If asked what type of Buddhist I am now, I will answer Zen, but if asked which Buddhist dogma I know about and the answer is Theravada – I am in transition. So when Brad Warner talks about the existence of life here, I immediately react by saying that the Buddha considered it an unanswered question. In the above wiki quote, which I find consistent with what I have studied, it basically says that the question doesn’t lead anywhere, is headbanging and doesn’t help. Perhaps zen takes a different view. Consider koans, they are headbanging. And they lead somewhere in the sense that they unhinge the intellectual mind allowing truth in. Would zen consider the unanswered questions in a similar vein – “koanic”? I would like help in resolving this issue of zen and the unanswered questions.
One important point about unanswered questions is that they can never be proven, and to accept one or other theory or dogma concerning any unanswered questions means accepting something that cannot be proven. In the Kalama sutta, a Theravada sutta – is it accepted by zen/Mahayana?, the Buddha says you have to know for yourself – that is the proof. For me this sutta was important in considering all the discussion of reincarnation. How can I prove reincarnation? I don’t accept it, many Theravadans do – amongst others including some Mahayana and zen? Reincarnation is covered by unanswered questions.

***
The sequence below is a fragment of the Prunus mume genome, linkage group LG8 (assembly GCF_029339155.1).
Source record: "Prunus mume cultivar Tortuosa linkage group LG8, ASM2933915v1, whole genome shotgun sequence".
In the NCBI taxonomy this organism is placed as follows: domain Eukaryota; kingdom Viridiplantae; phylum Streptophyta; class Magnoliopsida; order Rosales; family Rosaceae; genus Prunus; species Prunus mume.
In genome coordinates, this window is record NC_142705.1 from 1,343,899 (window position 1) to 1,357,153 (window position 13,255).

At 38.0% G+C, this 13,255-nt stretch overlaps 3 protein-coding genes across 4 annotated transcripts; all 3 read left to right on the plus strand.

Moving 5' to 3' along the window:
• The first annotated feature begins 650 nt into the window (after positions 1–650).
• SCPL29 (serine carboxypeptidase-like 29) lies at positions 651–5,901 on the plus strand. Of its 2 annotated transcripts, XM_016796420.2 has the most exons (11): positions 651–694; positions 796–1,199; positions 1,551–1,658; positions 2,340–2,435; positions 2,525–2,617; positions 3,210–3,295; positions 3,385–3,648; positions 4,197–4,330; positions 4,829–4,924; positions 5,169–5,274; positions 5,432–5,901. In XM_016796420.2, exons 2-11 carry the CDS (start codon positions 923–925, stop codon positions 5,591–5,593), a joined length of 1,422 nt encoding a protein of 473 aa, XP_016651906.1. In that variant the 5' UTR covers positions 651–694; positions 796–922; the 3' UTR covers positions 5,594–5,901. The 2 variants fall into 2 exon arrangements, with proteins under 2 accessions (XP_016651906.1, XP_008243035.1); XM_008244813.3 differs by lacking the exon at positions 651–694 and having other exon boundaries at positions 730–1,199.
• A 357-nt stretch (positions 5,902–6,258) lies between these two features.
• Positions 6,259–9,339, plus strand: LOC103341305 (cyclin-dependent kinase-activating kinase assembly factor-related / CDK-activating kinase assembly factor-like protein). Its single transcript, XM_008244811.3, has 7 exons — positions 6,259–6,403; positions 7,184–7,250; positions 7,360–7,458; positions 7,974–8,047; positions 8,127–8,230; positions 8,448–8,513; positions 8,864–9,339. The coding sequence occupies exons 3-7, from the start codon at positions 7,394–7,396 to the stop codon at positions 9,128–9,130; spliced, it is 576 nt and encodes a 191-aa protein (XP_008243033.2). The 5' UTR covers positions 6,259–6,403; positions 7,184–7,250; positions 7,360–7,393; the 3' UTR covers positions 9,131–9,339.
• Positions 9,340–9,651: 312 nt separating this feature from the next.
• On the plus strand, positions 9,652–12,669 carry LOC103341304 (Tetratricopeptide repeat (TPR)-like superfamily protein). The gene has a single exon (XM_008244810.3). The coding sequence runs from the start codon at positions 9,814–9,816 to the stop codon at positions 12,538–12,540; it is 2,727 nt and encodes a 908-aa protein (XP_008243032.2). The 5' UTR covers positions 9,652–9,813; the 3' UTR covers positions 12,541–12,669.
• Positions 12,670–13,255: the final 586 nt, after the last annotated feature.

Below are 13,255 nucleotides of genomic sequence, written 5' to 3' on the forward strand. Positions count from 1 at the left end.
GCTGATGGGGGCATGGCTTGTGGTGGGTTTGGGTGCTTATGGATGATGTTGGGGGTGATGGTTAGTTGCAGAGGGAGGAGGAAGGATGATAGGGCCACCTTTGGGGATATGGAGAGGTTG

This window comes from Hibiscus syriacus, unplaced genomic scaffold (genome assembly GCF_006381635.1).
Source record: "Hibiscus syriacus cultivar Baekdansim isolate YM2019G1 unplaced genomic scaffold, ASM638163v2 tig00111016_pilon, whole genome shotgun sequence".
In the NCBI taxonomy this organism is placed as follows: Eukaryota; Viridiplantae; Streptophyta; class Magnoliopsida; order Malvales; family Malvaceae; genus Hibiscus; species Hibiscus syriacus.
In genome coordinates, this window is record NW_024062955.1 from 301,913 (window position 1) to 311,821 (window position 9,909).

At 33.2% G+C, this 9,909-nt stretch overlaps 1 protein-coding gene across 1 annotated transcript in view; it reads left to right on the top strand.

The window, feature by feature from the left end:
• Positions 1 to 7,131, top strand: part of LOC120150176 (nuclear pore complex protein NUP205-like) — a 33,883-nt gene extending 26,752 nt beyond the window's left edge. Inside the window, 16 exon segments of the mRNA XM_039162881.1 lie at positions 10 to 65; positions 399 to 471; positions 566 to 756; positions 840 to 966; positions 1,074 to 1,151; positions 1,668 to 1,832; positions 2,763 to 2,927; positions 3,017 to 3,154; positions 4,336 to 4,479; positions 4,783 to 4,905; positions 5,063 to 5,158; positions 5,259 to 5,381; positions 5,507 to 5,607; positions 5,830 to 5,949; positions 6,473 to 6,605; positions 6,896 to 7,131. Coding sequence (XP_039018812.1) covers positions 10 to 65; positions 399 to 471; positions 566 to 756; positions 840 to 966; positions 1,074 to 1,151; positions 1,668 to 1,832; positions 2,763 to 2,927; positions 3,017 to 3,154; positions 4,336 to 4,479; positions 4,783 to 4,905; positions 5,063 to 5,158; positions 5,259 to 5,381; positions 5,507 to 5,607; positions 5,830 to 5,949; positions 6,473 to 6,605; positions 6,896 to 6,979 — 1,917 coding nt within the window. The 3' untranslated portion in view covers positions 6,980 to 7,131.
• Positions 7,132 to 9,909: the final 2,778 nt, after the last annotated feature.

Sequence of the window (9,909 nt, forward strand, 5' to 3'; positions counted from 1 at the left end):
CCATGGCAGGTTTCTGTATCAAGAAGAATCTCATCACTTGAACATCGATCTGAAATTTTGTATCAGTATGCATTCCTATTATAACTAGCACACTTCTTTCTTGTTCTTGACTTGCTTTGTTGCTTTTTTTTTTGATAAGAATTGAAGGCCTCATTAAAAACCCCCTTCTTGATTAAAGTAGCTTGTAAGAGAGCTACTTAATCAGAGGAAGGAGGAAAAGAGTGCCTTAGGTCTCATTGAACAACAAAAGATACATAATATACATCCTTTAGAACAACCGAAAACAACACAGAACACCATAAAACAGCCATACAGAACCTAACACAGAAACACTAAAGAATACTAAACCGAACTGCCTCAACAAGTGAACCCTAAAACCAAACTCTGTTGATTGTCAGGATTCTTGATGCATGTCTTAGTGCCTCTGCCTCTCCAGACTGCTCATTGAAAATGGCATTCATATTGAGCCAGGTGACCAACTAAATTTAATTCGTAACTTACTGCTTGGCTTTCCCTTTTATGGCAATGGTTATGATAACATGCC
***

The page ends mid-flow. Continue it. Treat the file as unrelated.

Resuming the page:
Buddhadasa, a now-dead Thai monk, discusses reincarnation when considering consciousness (vinnana) one of the 5 khandas. “In Thailand the Hindu teachings came here first, way before Buddhism came. When the Hindu or Brahmanistic teachings came, they brought this idea, this teaching, of vinnana in the sense of the soul or spirit that inhabited all kinds of things, not just people but trees and rocks – all over the place. All things had this spirit, and when the body died, that thing died, vinnana would go to be reincarnated. This is a Hindu teaching which existed in Thailand long before Buddhism came, and it was very firmly and deeply implanted in the Thai religious culture. So later when Buddhism came, everybody already had this Hindu understanding of vinnana, and so many people have been unable over the centuries to understand the Buddhist teaching of vinnana. It must be understood in light of the central teaching of Buddhism, anatta, that is that in life there is no self, no soul and no spirit in the Hindu sense; Buddhism denies that there is any such thing (self, soul or spirit),” [here and scroll]. He considers Thai belief in reincarnation as Hindu, and as many of the western Theravada monks have trained in Thailand – Forest Sangha, this “Thai-Hindu” thing has become a Theravada thing.